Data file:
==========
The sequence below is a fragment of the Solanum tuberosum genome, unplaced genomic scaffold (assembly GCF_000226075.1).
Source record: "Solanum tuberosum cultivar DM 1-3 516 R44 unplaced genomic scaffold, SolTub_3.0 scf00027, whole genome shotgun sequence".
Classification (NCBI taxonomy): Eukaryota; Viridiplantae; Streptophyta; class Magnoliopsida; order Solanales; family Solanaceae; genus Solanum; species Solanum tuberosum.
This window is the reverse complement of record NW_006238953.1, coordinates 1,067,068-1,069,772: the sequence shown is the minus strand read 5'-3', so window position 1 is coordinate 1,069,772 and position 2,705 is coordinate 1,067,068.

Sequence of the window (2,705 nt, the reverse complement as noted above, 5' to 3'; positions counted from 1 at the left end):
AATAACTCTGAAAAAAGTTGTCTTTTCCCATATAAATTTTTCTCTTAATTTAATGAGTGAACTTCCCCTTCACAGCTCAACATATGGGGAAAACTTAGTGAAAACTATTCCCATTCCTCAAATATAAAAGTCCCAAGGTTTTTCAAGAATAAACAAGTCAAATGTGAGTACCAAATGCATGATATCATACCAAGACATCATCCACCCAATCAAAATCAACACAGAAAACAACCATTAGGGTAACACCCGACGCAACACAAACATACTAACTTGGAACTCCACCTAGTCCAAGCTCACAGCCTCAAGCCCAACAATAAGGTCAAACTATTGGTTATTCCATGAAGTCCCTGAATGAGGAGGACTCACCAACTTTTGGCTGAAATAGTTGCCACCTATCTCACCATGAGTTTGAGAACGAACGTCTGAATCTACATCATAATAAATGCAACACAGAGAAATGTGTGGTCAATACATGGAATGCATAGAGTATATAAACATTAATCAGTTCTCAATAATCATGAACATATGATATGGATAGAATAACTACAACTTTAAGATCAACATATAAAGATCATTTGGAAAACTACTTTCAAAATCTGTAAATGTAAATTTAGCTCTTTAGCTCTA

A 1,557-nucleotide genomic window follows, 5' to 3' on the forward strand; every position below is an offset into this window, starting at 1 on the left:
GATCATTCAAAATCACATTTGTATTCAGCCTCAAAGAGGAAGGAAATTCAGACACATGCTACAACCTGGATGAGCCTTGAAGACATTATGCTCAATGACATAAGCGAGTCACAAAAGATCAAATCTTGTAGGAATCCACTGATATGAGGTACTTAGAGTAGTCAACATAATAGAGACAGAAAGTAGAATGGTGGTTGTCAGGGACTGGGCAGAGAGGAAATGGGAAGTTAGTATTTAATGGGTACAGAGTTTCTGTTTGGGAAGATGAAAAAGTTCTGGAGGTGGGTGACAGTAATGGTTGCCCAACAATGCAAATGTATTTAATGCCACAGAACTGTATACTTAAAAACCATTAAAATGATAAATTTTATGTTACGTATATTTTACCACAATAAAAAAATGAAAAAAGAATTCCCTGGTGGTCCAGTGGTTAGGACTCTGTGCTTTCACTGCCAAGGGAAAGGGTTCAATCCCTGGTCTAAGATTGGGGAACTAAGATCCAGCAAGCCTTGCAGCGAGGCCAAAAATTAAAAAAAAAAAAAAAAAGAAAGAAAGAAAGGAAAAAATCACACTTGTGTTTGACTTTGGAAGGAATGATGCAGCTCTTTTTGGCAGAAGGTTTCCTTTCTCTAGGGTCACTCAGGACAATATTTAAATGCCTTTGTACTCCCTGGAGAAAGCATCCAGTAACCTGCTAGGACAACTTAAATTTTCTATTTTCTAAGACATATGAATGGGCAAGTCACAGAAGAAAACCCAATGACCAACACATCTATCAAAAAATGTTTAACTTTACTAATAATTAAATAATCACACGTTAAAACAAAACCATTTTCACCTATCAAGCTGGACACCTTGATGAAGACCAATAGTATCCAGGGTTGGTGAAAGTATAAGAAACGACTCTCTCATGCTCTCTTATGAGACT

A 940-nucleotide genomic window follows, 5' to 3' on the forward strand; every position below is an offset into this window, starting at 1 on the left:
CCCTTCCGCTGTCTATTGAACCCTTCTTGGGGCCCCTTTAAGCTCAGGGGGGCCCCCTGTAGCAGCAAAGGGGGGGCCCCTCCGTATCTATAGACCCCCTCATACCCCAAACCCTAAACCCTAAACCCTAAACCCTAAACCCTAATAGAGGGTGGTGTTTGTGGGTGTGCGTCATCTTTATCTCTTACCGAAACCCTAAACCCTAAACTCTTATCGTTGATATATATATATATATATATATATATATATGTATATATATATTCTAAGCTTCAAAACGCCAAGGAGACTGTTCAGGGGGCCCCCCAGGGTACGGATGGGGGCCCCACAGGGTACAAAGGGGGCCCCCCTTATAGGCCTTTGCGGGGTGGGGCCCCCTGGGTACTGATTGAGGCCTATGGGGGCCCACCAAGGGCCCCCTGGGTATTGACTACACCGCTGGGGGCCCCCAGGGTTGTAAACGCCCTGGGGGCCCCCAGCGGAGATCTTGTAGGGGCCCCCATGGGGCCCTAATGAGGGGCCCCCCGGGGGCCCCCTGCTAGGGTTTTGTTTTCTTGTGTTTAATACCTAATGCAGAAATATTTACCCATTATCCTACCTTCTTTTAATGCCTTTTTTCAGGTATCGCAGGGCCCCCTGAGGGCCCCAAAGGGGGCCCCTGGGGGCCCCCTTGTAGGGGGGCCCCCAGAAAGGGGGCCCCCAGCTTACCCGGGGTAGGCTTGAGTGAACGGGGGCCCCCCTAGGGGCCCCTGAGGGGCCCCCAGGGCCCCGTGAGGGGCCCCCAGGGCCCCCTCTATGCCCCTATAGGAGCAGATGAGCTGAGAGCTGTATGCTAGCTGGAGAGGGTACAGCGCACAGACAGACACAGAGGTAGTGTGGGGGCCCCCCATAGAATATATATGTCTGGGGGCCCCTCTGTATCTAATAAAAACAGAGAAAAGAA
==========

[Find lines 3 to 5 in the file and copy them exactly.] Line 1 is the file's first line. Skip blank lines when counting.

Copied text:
Classification (NCBI taxonomy): Eukaryota; Viridiplantae; Streptophyta; class Magnoliopsida; order Solanales; family Solanaceae; genus Solanum; species Solanum tuberosum.
This window is the reverse complement of record NW_006238953.1, coordinates 1,067,068-1,069,772: the sequence shown is the minus strand read 5'-3', so window position 1 is coordinate 1,069,772 and position 2,705 is coordinate 1,067,068.

Sequence of the window (2,705 nt, the reverse complement as noted above, 5' to 3'; positions counted from 1 at the left end):